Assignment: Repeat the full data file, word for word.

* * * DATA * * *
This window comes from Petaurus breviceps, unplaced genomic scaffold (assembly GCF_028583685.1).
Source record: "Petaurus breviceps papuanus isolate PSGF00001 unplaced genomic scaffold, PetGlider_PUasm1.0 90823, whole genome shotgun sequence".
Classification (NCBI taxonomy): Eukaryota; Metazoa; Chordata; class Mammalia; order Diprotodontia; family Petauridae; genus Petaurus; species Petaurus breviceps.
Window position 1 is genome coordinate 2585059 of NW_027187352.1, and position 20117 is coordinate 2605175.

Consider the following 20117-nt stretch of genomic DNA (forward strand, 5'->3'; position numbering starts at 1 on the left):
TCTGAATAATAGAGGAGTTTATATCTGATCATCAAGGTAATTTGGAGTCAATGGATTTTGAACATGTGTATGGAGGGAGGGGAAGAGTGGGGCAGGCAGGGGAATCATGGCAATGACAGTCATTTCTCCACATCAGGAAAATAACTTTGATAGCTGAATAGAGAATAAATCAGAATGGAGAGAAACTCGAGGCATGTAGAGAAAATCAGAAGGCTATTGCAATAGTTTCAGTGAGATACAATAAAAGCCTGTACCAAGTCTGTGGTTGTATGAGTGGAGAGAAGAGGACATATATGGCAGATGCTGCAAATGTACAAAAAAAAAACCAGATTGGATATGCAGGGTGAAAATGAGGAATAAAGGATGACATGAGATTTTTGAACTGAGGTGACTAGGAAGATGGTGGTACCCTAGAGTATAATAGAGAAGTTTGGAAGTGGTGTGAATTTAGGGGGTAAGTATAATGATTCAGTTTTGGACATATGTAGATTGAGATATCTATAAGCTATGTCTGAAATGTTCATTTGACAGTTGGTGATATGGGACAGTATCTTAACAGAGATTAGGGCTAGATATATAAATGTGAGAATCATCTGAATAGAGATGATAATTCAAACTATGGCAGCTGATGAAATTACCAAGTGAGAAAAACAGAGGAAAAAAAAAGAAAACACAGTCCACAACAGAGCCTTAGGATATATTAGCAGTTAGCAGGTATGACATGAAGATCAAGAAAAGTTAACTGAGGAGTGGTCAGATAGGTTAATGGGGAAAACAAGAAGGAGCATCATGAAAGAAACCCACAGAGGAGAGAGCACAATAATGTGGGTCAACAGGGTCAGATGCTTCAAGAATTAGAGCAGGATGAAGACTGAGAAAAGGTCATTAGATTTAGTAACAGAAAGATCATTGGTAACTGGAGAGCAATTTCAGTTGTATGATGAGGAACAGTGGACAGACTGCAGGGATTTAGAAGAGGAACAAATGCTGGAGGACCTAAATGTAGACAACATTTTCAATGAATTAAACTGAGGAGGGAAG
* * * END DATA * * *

This window comes from Petaurus breviceps, unplaced genomic scaffold (assembly GCF_028583685.1).
Source record: "Petaurus breviceps papuanus isolate PSGF00001 unplaced genomic scaffold, PetGlider_PUasm1.0 90823, whole genome shotgun sequence".
Classification (NCBI taxonomy): Eukaryota; Metazoa; Chordata; class Mammalia; order Diprotodontia; family Petauridae; genus Petaurus; species Petaurus breviceps.
Window position 1 is genome coordinate 2585059 of NW_027187352.1, and position 20117 is coordinate 2605175.

Consider the following 20117-nt stretch of genomic DNA (forward strand, 5'->3'; position numbering starts at 1 on the left):
TCTGAATAATAGAGGAGTTTATATCTGATCATCAAGGTAATTTGGAGTCAATGGATTTTGAACATGTGTATGGAGGGAGGGGAAGAGTGGGGCAGGCAGGGGAATCATGGCAATGACAGTCATTTCTCCACATCAGGAAAATAACTTTGATAGCTGAATAGAGAATAAATCAGAATGGAGAGAAACTCGAGGCATGTAGAGAAAATCAGAAGGCTATTGCAATAGTTTCAGTGAGATACAATAAAAGCCTGTACCAAGTCTGTGGTTGTATGAGTGGAGAGAAGAGGACATATATGGCAGATGCTGCAAATGTACAAAAAAAAAACCAGATTGGATATGCAGGGTGAAAATGAGGAATAAAGGATGACATGAGATTTTTGAACTGAGGTGACTAGGAAGATGGTGGTACCCTAGAGTATAATAGAGAAGTTTGGAAGTGGTGTGAATTTAGGGGGTAAGTATAATGATTCAGTTTTGGACATATGTAGATTGAGATATCTATAAGCTATGTCTGAAATGTTCATTTGACAGTTGGTGATATGGGACAGTATCTTAACAGAGATTAGGGCTAGATATATAAATGTGAGAATCATCTGAATAGAGATGATAATTCAAACTATGGCAGCTGATGAAATTACCAAGTGAGAAAAACAGAGGAAAAAAAAAGAAAACACAGTCCACAACAGAGCCTTAGGATATATTAGCAGTTAGCAGGTATGACATGAAGATCAAGAAAAGTTAACTGAGGAGTGGTCAGATAGGTTAATGGGGAAAACAAGAAGGAGCATCATGAAAGAAACCCACAGAGGAGAGAGCACAATAATGTGGGTCAACAGGGTCAGATGCTTCAAGAATTAGAGCAGGATGAAGACTGAGAAAAGGTCATTAGATTTAGTAACAGAAAGATCATTGGTAACTGGAGAGCAATTTCAGTTGTATGATGAGGAACAGTGGACAGACTGCAGGGATTTAGAAGAGGAACAAATGCTGGAGGACCTAAATGTAGACAACATTTTCAATGAATTAAACTGAGGAGGGAAG